To avoid technical discussion and to get right to the heart of the matter, I will simply say that the three outside experts who conducted the “independent” review of my data did not come close to replicating my analysis. They were unable to do so because they were denied access to the full range of test scores (i.e., SAT/ACT scores, SATA raw scores, SATA WM scores, WAIS scores, and DOB) that formed the basis of my critical judgment.
Why didn’t we release all available data to the independent investigators? If we truly want to be open and honest about the situation, why not turn over all available data? That would at least make possible an independent assessment of the validity of the original claims – which the independent investigators said they were not able to do with the data given to them (Branum-Martin 2014 report, page 2).
Sadly, it seems that throughout this entire exercise, the University has been incredibly defensive and reactive in trying to discredit certain people rather than being proactive and accepting responsibility. Full disclosure and transparency is necessary in order to protect the academic integrity of the institution. Much has changed since I worked in the athletic department, however, athletic eligibility remains the priority for our profit sport athletes. Many of our athletes in the profit sports are not being given full access to a real education here and at institutions across the country.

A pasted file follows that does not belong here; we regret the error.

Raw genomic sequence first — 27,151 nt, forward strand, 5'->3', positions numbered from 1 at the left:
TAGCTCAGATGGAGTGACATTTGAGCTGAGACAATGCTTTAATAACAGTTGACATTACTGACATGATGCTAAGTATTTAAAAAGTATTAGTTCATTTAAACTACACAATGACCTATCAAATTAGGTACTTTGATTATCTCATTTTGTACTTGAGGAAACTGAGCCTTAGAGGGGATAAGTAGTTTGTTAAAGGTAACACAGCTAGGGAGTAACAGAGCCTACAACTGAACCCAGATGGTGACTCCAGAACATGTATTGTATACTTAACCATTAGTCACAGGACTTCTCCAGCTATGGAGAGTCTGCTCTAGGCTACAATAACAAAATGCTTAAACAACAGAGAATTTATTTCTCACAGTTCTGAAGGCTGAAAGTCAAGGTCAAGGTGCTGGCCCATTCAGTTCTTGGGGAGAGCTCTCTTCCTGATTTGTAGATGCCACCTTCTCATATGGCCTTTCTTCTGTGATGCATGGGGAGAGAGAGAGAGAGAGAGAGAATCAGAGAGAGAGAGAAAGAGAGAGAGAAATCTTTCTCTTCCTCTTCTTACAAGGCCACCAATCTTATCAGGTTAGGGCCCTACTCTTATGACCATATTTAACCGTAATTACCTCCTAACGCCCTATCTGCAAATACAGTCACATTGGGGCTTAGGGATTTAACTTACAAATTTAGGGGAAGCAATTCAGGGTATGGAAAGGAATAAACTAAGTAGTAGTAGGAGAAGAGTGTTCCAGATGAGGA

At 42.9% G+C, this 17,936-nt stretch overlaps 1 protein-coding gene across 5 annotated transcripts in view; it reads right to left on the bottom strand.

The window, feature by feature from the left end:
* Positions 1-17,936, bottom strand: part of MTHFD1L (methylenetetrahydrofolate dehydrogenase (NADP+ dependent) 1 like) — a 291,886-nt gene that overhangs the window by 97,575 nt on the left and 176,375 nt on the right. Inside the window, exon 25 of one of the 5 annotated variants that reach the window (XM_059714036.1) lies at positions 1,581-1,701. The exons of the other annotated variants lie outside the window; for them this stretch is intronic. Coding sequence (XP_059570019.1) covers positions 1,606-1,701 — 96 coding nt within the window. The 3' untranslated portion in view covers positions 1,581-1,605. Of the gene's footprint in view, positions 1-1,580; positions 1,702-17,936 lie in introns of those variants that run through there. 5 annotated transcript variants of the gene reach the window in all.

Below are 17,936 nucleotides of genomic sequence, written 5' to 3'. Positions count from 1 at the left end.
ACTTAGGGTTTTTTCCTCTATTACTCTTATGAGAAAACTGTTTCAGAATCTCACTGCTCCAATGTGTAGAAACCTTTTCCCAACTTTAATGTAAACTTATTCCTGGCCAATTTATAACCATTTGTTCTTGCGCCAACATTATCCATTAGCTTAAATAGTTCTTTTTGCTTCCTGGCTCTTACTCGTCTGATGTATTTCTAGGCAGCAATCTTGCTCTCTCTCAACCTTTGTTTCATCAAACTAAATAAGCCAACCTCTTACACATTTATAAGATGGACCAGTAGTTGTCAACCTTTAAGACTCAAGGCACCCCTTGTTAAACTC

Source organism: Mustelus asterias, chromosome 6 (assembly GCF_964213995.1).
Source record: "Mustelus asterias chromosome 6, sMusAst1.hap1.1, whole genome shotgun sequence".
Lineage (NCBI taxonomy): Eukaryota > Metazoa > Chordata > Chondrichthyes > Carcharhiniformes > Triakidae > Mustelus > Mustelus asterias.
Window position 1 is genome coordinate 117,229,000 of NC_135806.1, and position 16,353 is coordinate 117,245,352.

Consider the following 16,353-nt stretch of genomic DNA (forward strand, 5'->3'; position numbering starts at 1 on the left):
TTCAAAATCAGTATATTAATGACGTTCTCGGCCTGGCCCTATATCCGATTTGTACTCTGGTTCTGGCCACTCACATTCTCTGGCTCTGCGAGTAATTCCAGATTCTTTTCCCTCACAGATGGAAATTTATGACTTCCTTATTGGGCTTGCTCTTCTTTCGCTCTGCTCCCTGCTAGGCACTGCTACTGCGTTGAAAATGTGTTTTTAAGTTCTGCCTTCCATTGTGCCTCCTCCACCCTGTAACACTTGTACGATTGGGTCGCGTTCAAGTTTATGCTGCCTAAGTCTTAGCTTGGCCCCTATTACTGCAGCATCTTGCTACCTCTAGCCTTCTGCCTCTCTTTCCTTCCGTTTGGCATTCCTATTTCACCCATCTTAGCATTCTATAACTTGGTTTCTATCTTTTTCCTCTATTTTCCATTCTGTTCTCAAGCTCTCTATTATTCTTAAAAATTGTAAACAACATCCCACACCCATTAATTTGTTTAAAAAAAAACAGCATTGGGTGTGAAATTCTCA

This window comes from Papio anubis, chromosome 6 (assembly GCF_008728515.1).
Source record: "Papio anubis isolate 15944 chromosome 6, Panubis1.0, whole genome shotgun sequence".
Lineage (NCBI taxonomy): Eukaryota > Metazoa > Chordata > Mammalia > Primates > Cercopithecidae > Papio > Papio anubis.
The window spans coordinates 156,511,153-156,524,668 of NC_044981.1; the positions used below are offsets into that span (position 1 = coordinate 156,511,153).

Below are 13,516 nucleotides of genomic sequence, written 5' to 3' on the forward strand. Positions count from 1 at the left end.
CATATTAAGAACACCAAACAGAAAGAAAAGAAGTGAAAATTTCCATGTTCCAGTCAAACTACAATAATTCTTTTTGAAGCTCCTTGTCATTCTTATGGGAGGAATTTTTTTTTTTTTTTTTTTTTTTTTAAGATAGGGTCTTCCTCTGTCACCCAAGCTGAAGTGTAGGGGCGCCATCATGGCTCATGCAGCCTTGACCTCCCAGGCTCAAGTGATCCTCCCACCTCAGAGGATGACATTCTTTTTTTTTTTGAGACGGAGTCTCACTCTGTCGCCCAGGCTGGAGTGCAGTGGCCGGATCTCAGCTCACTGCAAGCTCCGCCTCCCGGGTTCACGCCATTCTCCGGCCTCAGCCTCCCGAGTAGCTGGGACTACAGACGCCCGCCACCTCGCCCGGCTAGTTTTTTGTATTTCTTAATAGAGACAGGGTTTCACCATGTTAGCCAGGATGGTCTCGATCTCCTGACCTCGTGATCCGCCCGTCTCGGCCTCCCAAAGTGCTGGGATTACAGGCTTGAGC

I am hopeful that Mr. Wainstein and his team will once and for all expose the extent to which a fraudulent system of eligibility was put in place for athletes at Carolina. A subset of low readers from my data set took more than 250 no-show “paper classes”—and that is no coincidence. These courses littered their transcripts to assist them with eligibility. Those students did not receive a real education. The adults are failing the students.